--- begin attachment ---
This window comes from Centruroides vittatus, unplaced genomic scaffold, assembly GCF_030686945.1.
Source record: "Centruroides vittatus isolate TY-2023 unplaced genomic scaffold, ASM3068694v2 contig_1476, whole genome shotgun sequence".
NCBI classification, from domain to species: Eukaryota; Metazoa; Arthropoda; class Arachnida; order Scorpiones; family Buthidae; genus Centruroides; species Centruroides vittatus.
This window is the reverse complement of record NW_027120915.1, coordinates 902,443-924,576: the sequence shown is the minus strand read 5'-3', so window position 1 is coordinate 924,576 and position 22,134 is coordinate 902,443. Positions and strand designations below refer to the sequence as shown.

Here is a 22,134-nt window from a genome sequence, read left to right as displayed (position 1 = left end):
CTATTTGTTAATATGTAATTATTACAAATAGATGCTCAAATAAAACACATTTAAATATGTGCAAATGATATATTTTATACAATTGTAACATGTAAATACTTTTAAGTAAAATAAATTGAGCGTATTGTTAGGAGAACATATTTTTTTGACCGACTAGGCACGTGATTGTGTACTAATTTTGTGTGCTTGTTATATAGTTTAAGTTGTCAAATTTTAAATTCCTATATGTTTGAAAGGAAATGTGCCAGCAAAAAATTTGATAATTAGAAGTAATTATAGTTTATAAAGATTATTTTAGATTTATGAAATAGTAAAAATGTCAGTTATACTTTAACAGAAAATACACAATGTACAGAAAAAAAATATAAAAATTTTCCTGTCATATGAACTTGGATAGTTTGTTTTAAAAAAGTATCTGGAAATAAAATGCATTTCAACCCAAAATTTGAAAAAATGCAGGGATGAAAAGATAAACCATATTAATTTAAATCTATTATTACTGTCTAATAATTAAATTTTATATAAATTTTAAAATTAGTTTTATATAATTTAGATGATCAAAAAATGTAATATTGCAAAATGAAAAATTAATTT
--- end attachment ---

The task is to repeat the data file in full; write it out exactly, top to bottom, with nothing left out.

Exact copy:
This window comes from Centruroides vittatus, unplaced genomic scaffold, assembly GCF_030686945.1.
Source record: "Centruroides vittatus isolate TY-2023 unplaced genomic scaffold, ASM3068694v2 contig_1476, whole genome shotgun sequence".
NCBI classification, from domain to species: Eukaryota; Metazoa; Arthropoda; class Arachnida; order Scorpiones; family Buthidae; genus Centruroides; species Centruroides vittatus.
This window is the reverse complement of record NW_027120915.1, coordinates 902,443-924,576: the sequence shown is the minus strand read 5'-3', so window position 1 is coordinate 924,576 and position 22,134 is coordinate 902,443. Positions and strand designations below refer to the sequence as shown.

Here is a 22,134-nt window from a genome sequence, read left to right as displayed (position 1 = left end):
CTATTTGTTAATATGTAATTATTACAAATAGATGCTCAAATAAAACACATTTAAATATGTGCAAATGATATATTTTATACAATTGTAACATGTAAATACTTTTAAGTAAAATAAATTGAGCGTATTGTTAGGAGAACATATTTTTTTGACCGACTAGGCACGTGATTGTGTACTAATTTTGTGTGCTTGTTATATAGTTTAAGTTGTCAAATTTTAAATTCCTATATGTTTGAAAGGAAATGTGCCAGCAAAAAATTTGATAATTAGAAGTAATTATAGTTTATAAAGATTATTTTAGATTTATGAAATAGTAAAAATGTCAGTTATACTTTAACAGAAAATACACAATGTACAGAAAAAAAATATAAAAATTTTCCTGTCATATGAACTTGGATAGTTTGTTTTAAAAAAGTATCTGGAAATAAAATGCATTTCAACCCAAAATTTGAAAAAATGCAGGGATGAAAAGATAAACCATATTAATTTAAATCTATTATTACTGTCTAATAATTAAATTTTATATAAATTTTAAAATTAGTTTTATATAATTTAGATGATCAAAAAATGTAATATTGCAAAATGAAAAATTAATTT